CTL Blog

B is for Big Ideas—Teach Them First

February 22, 2011 | 2 Minute Read

In many fields there are a lot of concepts with a lot of nuances.  Economics is no exception.  The basics of economics are fairly intuitive.  People generally respond to incentives.  When prices go down, people consumer more of something.  When prices go up, people consumer less of something.  When it comes to businesses, when the price of an input goes up, less is used.  And to get businesses to produce more of something the price must be higher.  We can talk about generalities and how the incentives are very straightforward and extend it to equilibrium and risk without too much effort. 

Then comes graphing and equations.  Those tend to trip people up a bit more.  People also tend to get tripped up by the need to consider more than one incentive at a time, although as long as we keep the conversation in terms of directions of change things work pretty well. 

So, how does this relate to the concept of big ideas.  The big idea is that incentives are important.  In a public health context, there may be plenty of things that public health professionals think that people should do.  The first through may be that simply making something more available will mean that people will use it.  What is forgotten in some cases is that people tend to do things when they make economic sense.  Or, when the incentives point in the right direction.  When we plan for how much of a service to make available, we should not base our planning on how much we think will e used because people should use something, but on how much we predict will be used because people respond to incentives that they have been given.  In a first health economics class (particularly when I have only eight weeks to teach students) if a student comes away with the idea that incentives matter when making decisions about medical care and public health and leaves behind the idea that people will just do something because it is recommended or right that is a  major accomplishment.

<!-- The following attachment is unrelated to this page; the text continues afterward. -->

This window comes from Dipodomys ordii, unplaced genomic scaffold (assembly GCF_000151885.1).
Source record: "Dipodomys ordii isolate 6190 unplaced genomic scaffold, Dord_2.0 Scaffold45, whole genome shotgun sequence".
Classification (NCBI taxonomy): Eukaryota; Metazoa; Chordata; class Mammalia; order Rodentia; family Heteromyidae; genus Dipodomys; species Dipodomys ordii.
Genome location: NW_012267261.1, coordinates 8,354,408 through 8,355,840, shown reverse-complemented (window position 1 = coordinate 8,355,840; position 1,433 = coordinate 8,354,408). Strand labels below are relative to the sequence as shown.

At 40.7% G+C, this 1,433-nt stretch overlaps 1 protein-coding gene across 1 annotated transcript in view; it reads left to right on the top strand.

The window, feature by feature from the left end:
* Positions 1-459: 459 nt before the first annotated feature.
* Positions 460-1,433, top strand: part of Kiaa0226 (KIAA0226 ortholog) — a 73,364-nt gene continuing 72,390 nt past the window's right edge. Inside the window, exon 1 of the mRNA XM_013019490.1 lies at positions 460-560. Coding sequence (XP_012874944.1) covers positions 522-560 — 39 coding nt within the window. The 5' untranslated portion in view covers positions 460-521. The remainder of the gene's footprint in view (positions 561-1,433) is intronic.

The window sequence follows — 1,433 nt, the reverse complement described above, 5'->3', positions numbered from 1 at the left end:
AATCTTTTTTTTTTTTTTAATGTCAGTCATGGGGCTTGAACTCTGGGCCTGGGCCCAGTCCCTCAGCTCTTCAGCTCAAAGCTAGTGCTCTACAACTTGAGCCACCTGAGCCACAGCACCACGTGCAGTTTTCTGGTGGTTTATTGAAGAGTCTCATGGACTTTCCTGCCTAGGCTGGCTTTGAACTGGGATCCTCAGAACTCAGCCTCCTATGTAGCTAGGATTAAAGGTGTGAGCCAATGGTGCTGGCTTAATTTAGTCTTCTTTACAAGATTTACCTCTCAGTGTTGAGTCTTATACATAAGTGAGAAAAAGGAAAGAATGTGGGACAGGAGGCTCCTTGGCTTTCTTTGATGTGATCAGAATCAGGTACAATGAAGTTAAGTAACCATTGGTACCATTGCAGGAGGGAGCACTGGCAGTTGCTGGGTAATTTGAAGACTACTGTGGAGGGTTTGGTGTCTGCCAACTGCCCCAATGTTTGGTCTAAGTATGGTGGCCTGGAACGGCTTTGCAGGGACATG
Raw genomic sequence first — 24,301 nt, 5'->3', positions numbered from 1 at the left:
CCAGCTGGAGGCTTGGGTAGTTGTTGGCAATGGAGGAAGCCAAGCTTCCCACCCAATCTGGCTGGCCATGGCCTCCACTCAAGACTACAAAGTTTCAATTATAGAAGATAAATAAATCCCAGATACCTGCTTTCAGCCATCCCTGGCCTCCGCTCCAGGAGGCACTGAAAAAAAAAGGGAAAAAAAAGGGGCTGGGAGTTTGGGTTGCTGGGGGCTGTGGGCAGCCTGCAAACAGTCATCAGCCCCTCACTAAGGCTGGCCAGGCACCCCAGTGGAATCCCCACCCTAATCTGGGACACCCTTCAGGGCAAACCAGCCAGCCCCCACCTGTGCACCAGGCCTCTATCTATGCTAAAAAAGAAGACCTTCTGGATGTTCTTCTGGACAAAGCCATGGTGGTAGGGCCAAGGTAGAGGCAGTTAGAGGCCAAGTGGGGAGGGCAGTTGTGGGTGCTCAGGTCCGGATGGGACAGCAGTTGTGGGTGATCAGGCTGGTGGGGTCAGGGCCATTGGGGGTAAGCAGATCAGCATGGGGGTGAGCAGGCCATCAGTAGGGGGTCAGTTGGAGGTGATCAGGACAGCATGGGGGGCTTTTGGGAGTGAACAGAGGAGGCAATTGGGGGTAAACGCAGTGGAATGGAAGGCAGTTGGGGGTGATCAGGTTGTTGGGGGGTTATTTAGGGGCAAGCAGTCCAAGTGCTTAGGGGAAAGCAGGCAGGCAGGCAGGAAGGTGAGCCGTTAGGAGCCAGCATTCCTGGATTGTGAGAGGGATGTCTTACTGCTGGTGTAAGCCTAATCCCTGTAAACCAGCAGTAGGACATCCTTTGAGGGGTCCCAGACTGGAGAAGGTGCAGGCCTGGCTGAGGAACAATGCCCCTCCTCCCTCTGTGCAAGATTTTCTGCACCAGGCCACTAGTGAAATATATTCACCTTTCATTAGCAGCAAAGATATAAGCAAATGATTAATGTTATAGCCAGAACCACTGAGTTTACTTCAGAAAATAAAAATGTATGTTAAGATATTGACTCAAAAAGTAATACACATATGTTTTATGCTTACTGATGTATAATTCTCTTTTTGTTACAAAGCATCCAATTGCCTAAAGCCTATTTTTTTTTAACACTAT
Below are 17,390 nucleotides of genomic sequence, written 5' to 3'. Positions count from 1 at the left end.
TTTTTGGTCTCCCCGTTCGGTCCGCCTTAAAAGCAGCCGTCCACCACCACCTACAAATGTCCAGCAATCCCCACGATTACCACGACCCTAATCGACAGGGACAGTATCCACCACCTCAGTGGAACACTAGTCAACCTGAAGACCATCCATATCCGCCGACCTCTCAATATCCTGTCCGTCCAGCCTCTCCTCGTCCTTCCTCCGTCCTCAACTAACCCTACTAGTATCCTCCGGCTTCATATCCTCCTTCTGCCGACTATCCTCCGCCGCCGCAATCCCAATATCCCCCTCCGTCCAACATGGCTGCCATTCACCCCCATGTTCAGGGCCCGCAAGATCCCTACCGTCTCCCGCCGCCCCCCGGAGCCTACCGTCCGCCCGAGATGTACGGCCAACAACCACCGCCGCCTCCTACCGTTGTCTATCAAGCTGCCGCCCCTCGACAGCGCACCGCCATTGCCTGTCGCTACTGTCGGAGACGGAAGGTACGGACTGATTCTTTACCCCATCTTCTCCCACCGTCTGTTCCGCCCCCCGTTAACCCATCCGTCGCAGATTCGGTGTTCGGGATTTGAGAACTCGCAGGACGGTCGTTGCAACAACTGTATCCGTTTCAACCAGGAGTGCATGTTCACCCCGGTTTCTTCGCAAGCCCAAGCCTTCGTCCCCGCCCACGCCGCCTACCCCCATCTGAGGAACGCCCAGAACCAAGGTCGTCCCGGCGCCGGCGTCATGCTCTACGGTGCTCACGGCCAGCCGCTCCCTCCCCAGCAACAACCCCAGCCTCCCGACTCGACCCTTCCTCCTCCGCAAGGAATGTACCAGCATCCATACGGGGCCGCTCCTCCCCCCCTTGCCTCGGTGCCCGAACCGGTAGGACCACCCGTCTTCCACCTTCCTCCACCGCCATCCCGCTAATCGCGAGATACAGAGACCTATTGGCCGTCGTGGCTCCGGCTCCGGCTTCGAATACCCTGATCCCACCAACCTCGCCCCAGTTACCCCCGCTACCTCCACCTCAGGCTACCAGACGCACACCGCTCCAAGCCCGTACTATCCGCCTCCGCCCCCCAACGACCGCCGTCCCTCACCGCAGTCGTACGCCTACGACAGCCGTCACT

Once a student has learned that, they can then learn equations and graphing and nuances.  Learning these can take an entire career—or at least an entire course of PhD level graduate study.

The key for me is to structure learning opportunities—including lectures, readings, practice assignments with constructive feedback, and graded assignments to provide the opportunity to learn the big ideas first and then to learn the finer points.  This should permeate the planning process, the expectations that are set, the way that feedback is given, and the eventual assessment of the students.